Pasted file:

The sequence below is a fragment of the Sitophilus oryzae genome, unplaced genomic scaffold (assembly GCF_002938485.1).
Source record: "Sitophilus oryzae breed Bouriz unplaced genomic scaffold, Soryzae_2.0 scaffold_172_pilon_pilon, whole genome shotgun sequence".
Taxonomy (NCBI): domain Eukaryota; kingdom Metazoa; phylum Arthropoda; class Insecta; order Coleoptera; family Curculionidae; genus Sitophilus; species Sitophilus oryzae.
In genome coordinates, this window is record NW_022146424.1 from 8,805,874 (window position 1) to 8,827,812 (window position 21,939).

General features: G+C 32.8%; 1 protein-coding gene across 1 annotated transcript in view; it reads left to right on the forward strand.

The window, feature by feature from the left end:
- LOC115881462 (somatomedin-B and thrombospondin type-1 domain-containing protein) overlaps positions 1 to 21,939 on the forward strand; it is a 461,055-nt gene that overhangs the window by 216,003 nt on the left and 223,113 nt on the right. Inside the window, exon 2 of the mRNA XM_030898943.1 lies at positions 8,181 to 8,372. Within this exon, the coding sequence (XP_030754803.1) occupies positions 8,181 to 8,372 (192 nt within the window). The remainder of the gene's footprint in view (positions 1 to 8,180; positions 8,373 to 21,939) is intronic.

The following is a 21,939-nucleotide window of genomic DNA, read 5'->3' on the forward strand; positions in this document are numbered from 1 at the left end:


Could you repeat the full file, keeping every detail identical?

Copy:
The sequence below is a fragment of the Sitophilus oryzae genome, unplaced genomic scaffold (assembly GCF_002938485.1).
Source record: "Sitophilus oryzae breed Bouriz unplaced genomic scaffold, Soryzae_2.0 scaffold_172_pilon_pilon, whole genome shotgun sequence".
Taxonomy (NCBI): domain Eukaryota; kingdom Metazoa; phylum Arthropoda; class Insecta; order Coleoptera; family Curculionidae; genus Sitophilus; species Sitophilus oryzae.
In genome coordinates, this window is record NW_022146424.1 from 8,805,874 (window position 1) to 8,827,812 (window position 21,939).

General features: G+C 32.8%; 1 protein-coding gene across 1 annotated transcript in view; it reads left to right on the forward strand.

The window, feature by feature from the left end:
- LOC115881462 (somatomedin-B and thrombospondin type-1 domain-containing protein) overlaps positions 1 to 21,939 on the forward strand; it is a 461,055-nt gene that overhangs the window by 216,003 nt on the left and 223,113 nt on the right. Inside the window, exon 2 of the mRNA XM_030898943.1 lies at positions 8,181 to 8,372. Within this exon, the coding sequence (XP_030754803.1) occupies positions 8,181 to 8,372 (192 nt within the window). The remainder of the gene's footprint in view (positions 1 to 8,180; positions 8,373 to 21,939) is intronic.

The following is a 21,939-nucleotide window of genomic DNA, read 5'->3' on the forward strand; positions in this document are numbered from 1 at the left end: